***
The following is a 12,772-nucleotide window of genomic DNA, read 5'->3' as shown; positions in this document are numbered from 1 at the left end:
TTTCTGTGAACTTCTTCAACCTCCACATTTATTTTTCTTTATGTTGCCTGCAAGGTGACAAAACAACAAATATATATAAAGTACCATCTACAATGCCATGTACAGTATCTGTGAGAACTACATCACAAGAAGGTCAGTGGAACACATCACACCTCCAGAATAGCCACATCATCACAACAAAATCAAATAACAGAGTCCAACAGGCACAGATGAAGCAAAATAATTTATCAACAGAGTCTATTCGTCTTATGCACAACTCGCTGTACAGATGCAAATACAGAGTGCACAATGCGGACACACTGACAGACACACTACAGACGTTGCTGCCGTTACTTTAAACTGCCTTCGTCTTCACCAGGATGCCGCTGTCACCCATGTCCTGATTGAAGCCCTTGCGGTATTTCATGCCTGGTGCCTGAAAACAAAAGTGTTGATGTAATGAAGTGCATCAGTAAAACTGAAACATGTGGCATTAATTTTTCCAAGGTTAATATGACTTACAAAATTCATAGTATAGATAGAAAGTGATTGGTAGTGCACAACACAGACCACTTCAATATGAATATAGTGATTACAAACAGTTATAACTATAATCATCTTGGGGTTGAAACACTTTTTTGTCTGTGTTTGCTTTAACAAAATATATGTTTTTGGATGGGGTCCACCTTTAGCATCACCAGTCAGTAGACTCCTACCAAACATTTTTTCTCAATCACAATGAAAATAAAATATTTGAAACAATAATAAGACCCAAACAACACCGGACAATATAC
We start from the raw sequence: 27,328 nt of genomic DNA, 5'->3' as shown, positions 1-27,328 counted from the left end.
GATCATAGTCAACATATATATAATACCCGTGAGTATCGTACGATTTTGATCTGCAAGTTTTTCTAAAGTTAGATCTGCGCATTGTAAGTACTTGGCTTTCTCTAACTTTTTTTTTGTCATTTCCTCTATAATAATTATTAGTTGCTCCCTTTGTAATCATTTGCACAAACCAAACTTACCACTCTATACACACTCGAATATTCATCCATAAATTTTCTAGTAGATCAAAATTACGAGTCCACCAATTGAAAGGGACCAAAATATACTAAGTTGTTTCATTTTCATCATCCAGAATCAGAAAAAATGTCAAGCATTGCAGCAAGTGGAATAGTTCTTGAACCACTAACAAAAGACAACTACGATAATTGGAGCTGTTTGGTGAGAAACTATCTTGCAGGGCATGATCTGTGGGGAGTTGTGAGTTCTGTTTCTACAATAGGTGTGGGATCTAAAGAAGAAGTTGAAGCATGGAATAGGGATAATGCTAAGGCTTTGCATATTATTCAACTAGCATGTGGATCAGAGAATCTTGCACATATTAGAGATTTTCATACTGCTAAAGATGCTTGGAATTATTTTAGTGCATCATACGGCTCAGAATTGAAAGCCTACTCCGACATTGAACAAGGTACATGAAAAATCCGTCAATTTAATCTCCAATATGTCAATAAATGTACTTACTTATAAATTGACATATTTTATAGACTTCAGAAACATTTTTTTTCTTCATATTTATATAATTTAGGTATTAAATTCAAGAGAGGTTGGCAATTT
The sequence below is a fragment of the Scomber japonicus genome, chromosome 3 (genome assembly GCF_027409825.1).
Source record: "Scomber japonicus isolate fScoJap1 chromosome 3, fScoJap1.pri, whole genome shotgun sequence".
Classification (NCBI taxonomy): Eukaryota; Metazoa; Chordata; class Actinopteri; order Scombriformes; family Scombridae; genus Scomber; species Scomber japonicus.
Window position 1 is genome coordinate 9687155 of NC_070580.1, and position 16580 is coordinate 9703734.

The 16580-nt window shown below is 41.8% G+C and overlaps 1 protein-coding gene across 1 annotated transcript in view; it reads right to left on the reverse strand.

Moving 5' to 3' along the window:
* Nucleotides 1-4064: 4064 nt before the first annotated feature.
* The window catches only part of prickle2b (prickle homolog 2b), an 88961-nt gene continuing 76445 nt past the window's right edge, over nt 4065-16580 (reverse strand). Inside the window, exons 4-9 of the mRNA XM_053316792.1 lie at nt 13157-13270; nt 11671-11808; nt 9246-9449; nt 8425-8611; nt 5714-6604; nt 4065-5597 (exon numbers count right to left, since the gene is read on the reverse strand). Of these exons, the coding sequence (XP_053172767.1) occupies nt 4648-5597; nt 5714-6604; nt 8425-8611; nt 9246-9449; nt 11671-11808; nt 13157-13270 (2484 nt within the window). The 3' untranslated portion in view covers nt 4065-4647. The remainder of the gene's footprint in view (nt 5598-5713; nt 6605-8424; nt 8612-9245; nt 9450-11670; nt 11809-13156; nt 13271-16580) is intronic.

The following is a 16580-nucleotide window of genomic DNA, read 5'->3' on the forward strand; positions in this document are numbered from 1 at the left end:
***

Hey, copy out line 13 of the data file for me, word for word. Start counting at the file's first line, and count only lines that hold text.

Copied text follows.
The following is a 16580-nucleotide window of genomic DNA, read 5'->3' on the forward strand; positions in this document are numbered from 1 at the left end: